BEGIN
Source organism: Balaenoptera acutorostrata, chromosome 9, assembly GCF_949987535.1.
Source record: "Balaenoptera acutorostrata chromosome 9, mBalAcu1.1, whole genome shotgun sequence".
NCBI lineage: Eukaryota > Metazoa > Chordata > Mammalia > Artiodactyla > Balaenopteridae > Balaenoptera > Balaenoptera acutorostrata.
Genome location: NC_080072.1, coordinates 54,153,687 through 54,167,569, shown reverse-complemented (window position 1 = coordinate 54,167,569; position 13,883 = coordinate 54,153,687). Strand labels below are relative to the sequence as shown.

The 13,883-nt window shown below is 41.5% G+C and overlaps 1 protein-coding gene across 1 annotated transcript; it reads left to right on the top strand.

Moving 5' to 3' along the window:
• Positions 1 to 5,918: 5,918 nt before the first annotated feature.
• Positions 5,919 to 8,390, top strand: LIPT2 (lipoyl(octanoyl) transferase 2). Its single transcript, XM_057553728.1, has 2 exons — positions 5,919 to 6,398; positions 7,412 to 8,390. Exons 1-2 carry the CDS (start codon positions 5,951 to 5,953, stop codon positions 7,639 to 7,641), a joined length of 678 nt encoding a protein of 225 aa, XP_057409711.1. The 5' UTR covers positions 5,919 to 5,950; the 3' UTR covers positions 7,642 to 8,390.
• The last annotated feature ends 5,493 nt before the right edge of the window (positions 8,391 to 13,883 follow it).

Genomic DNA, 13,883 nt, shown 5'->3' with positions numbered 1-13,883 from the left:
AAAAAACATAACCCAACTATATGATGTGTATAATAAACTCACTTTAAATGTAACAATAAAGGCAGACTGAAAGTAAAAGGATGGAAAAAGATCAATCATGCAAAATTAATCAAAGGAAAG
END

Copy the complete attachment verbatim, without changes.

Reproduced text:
Source organism: Balaenoptera acutorostrata, chromosome 9, assembly GCF_949987535.1.
Source record: "Balaenoptera acutorostrata chromosome 9, mBalAcu1.1, whole genome shotgun sequence".
NCBI lineage: Eukaryota > Metazoa > Chordata > Mammalia > Artiodactyla > Balaenopteridae > Balaenoptera > Balaenoptera acutorostrata.
Genome location: NC_080072.1, coordinates 54,153,687 through 54,167,569, shown reverse-complemented (window position 1 = coordinate 54,167,569; position 13,883 = coordinate 54,153,687). Strand labels below are relative to the sequence as shown.

The 13,883-nt window shown below is 41.5% G+C and overlaps 1 protein-coding gene across 1 annotated transcript; it reads left to right on the top strand.

Moving 5' to 3' along the window:
• Positions 1 to 5,918: 5,918 nt before the first annotated feature.
• Positions 5,919 to 8,390, top strand: LIPT2 (lipoyl(octanoyl) transferase 2). Its single transcript, XM_057553728.1, has 2 exons — positions 5,919 to 6,398; positions 7,412 to 8,390. Exons 1-2 carry the CDS (start codon positions 5,951 to 5,953, stop codon positions 7,639 to 7,641), a joined length of 678 nt encoding a protein of 225 aa, XP_057409711.1. The 5' UTR covers positions 5,919 to 5,950; the 3' UTR covers positions 7,642 to 8,390.
• The last annotated feature ends 5,493 nt before the right edge of the window (positions 8,391 to 13,883 follow it).

Genomic DNA, 13,883 nt, shown 5'->3' with positions numbered 1-13,883 from the left:
AAAAAACATAACCCAACTATATGATGTGTATAATAAACTCACTTTAAATGTAACAATAAAGGCAGACTGAAAGTAAAAGGATGGAAAAAGATCAATCATGCAAAATTAATCAAAGGAAAG